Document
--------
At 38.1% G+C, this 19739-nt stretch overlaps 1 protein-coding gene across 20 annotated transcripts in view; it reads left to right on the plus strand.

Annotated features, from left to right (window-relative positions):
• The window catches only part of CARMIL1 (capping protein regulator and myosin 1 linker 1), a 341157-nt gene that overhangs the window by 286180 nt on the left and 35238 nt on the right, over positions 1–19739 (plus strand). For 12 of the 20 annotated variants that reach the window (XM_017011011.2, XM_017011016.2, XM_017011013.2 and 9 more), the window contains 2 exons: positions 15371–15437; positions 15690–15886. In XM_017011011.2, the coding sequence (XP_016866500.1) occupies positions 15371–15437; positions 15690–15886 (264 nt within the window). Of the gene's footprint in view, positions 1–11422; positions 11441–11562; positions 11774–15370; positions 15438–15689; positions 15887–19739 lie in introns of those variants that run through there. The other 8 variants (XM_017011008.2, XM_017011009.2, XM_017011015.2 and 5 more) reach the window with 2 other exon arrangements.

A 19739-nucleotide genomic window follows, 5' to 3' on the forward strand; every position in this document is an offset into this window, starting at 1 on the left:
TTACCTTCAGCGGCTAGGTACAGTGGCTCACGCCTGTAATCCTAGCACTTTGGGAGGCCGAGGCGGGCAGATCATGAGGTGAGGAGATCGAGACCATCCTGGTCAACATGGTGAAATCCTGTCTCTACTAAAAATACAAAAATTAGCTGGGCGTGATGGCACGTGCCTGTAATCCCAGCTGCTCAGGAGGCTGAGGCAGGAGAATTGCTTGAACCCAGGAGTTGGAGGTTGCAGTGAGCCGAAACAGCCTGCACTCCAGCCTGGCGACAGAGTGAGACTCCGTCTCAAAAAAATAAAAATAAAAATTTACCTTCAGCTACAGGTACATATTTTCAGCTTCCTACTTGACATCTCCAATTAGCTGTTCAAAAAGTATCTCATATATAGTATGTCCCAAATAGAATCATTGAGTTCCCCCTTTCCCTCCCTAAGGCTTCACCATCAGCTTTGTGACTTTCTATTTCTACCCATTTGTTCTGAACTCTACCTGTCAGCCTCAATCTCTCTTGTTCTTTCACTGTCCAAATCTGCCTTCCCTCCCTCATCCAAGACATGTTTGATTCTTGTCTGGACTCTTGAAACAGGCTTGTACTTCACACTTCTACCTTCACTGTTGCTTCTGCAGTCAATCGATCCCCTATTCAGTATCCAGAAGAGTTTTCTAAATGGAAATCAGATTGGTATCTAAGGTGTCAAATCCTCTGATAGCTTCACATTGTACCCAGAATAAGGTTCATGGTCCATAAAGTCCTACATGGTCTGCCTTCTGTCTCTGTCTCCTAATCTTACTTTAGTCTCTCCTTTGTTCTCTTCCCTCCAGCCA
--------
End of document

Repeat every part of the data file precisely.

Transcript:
At 38.1% G+C, this 19739-nt stretch overlaps 1 protein-coding gene across 20 annotated transcripts in view; it reads left to right on the plus strand.

Annotated features, from left to right (window-relative positions):
• The window catches only part of CARMIL1 (capping protein regulator and myosin 1 linker 1), a 341157-nt gene that overhangs the window by 286180 nt on the left and 35238 nt on the right, over positions 1–19739 (plus strand). For 12 of the 20 annotated variants that reach the window (XM_017011011.2, XM_017011016.2, XM_017011013.2 and 9 more), the window contains 2 exons: positions 15371–15437; positions 15690–15886. In XM_017011011.2, the coding sequence (XP_016866500.1) occupies positions 15371–15437; positions 15690–15886 (264 nt within the window). Of the gene's footprint in view, positions 1–11422; positions 11441–11562; positions 11774–15370; positions 15438–15689; positions 15887–19739 lie in introns of those variants that run through there. The other 8 variants (XM_017011008.2, XM_017011009.2, XM_017011015.2 and 5 more) reach the window with 2 other exon arrangements.

A 19739-nucleotide genomic window follows, 5' to 3' on the forward strand; every position in this document is an offset into this window, starting at 1 on the left:
TTACCTTCAGCGGCTAGGTACAGTGGCTCACGCCTGTAATCCTAGCACTTTGGGAGGCCGAGGCGGGCAGATCATGAGGTGAGGAGATCGAGACCATCCTGGTCAACATGGTGAAATCCTGTCTCTACTAAAAATACAAAAATTAGCTGGGCGTGATGGCACGTGCCTGTAATCCCAGCTGCTCAGGAGGCTGAGGCAGGAGAATTGCTTGAACCCAGGAGTTGGAGGTTGCAGTGAGCCGAAACAGCCTGCACTCCAGCCTGGCGACAGAGTGAGACTCCGTCTCAAAAAAATAAAAATAAAAATTTACCTTCAGCTACAGGTACATATTTTCAGCTTCCTACTTGACATCTCCAATTAGCTGTTCAAAAAGTATCTCATATATAGTATGTCCCAAATAGAATCATTGAGTTCCCCCTTTCCCTCCCTAAGGCTTCACCATCAGCTTTGTGACTTTCTATTTCTACCCATTTGTTCTGAACTCTACCTGTCAGCCTCAATCTCTCTTGTTCTTTCACTGTCCAAATCTGCCTTCCCTCCCTCATCCAAGACATGTTTGATTCTTGTCTGGACTCTTGAAACAGGCTTGTACTTCACACTTCTACCTTCACTGTTGCTTCTGCAGTCAATCGATCCCCTATTCAGTATCCAGAAGAGTTTTCTAAATGGAAATCAGATTGGTATCTAAGGTGTCAAATCCTCTGATAGCTTCACATTGTACCCAGAATAAGGTTCATGGTCCATAAAGTCCTACATGGTCTGCCTTCTGTCTCTGTCTCCTAATCTTACTTTAGTCTCTCCTTTGTTCTCTTCCCTCCAGCCA